meet their usability requirements.
In this section, we evaluate our prototype implementation
of ContexIoT in (1) Effectiveness of secure logic patching;
(2) Permission request frequency, which is important for the
effectiveness of runtime permission system in practice [64],
[19]; (3) Runtime performance overhead of the additional
patching logic.
A. Effectiveness of Secure Logic Patching
To evaluate the secure logic patching mechanism, we use
ContexIoT to patch the 25 SmartApps we constructed, each
representing a unique class of malware or an vulnerable app
based on our IoT attack taxonomy in §IV. The SmartThings
IDE provides a simulator that can model the behavior of native
SmartThings devices without requiring a physical device [16].
Unfortunately, 3 of the attacks in our taxonomy involve 3rd
party devices, for example a camera with advanced features
used in the surreptitious surveillance attack [10], and thus
cannot be dynamically tested. Thus, we test our system against
22 attacks in the runtime, and only manually examine the
patched SmartApp code for the remaining 3 apps.
For effectiveness evaluation, we first check whether all the
potential sinks in these SmartApps are patched with the secure
logic, and find that ContexIoT accurately identifies and patches
all 72 potential sinks including dangerous usage of GString.
Next, we evaluate whether the attack execution paths in these
Fig. 4: CDF of the estimated life-time permission request
prompts for 283 commodity SmartApps patched by ContexIoT
SmartApps can be distinguished from the remaining benign
paths in the runtime. By triggering all the program paths of
the 22 attack execution paths, we confirm that all of them
can be successfully recognized without any ambiguity, and the
other 3 attacks can also be identified based on the statically
computed intra-procedural context information. Overall, these
results show that our secure logic patching can accurately
identify sinks and logging essential context to distinguish
attacks execution paths.
B. Permission Request Frequency
Experimental setup. To measure permission request fre-
quency, we dynamically trigger the execution paths in a set
of SmartApps using the SmartThings IDE simulator. In the
experiment, we use 283 SmartApps out of the 502 commodity
SmartApps we collected since the rest of them can not be
simulated due to limited physical device support in the current
simulator. To automate the test, we leverage the trigger-action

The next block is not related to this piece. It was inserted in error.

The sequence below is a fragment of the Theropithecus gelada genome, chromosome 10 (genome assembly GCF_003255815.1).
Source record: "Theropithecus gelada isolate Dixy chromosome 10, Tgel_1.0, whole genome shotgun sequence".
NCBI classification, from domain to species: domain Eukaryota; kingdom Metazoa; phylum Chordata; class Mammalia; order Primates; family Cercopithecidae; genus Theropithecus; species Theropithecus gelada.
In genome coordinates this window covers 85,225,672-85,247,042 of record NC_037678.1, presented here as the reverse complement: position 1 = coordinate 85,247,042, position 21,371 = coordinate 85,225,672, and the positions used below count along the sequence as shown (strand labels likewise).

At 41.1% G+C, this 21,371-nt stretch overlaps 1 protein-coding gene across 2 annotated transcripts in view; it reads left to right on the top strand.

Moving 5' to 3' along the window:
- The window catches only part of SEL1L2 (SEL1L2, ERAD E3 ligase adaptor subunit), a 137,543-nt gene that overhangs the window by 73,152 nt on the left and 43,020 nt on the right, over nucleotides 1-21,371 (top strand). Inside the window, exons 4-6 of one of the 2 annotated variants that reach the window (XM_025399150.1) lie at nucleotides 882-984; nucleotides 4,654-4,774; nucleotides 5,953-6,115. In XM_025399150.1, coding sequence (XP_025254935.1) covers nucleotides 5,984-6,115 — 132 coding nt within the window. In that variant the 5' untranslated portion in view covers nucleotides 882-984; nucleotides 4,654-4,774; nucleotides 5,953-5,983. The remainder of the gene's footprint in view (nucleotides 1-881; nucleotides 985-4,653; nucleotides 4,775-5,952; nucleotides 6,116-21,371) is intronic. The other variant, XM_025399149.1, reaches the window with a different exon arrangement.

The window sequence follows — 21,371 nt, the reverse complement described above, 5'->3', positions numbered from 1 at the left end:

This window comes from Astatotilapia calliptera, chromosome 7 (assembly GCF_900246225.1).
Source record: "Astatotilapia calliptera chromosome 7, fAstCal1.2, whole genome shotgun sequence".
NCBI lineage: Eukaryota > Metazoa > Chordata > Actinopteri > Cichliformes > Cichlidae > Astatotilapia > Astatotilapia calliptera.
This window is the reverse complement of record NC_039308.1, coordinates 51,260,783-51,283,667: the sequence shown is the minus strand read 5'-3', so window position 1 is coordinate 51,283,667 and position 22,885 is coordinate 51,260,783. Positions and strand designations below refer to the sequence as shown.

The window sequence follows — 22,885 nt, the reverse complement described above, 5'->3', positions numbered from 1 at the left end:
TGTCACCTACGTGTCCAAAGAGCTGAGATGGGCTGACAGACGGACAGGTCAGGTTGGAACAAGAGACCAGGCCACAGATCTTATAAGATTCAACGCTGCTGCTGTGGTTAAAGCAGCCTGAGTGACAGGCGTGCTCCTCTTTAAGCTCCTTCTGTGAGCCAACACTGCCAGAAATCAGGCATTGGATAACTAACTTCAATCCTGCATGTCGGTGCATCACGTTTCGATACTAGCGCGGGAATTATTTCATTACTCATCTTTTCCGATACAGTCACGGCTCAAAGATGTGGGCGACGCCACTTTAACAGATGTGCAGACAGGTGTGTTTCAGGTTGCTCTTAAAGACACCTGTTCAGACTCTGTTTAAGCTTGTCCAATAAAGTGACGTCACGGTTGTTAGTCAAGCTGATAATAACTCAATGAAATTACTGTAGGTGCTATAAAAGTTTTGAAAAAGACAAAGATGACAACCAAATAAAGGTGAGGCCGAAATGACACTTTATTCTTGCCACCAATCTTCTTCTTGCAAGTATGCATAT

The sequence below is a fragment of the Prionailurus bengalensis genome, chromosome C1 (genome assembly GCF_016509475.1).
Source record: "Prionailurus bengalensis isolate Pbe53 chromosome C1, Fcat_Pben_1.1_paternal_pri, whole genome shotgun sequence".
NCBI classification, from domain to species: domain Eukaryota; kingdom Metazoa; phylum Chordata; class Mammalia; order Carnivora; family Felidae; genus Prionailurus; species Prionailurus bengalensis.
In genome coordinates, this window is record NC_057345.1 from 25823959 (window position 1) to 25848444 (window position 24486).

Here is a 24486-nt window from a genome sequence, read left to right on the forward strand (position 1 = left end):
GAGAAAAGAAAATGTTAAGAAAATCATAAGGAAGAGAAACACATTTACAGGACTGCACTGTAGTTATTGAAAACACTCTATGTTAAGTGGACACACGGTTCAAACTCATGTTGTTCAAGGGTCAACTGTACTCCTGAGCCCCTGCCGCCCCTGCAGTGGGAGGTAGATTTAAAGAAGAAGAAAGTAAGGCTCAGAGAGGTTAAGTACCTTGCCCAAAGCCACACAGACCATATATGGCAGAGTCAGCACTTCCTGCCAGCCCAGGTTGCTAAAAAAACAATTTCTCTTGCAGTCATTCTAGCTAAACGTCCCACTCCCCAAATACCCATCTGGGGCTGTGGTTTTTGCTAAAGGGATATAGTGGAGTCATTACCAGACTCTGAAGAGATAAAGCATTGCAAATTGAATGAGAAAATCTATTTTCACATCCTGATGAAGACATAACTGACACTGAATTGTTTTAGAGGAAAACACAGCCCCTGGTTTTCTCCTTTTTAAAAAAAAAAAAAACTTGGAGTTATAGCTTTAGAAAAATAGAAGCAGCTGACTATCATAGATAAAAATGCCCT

programming model of SmartApp, i.e., app logics are all
triggered by external events, to generate inputs. Leveraging the
events generation support in the SmartThings IDE, we build
an automatic SmartApp dynamic testing framework using web
automation technique that can generate input to SmartApps and
efficiently trigger different event handling logic.
Using our dynamic testing framework, we measure the
life-time permission request number for each SmartApp by
triggering all possible execution paths in the app. This is an
upper bound estimation for a home user in practice, since
typically a user only use a subset of all features in an app.
For each SmartApp, we use the fuzz testing approach to
randomly generate all types of external events in different
triggering order to ensure good code coverage. Once a sink is
triggered, we log the permission requests, and automatically
grants permission to avoid double counting. The test stops
only if no prompts are generated after 50 consecutive random
events. As shown in Figure 4, the average life-time permission
request number among the 283 SmartApps are only 3.5, which
is far below the threshold that is considered to risk user
habituation or annoyance [67], [64].
C. Runtime Performance
In this section, we measure the performance overhead on
the event handling latency introduced by the secure logic
283 SmartApps average Lock Manager app SMS Alert app
End-to-end event triggering latency (ms)
Running on
Virtual Device
Running on Physical Device
Sink execution
Permission request
Fig. 5: Breakdown of the end-to-end event trigger latency
with and without ContexIoT patching on virtual and physical
patching in ContexIoT. The end-to-end latency for an event
execution can be broken down into 2 parts: (1) computation
latency, which is the time taken in executing the app code, (2)
sink execution latency, which is the time taken in communica-
tion between the SmartThings cloud backend and the physical
device. In ContexIoT, the secure logic patching adds latency to
the computation part since additional instructions are added to
the SmartApp used for tracking the control and data flows. At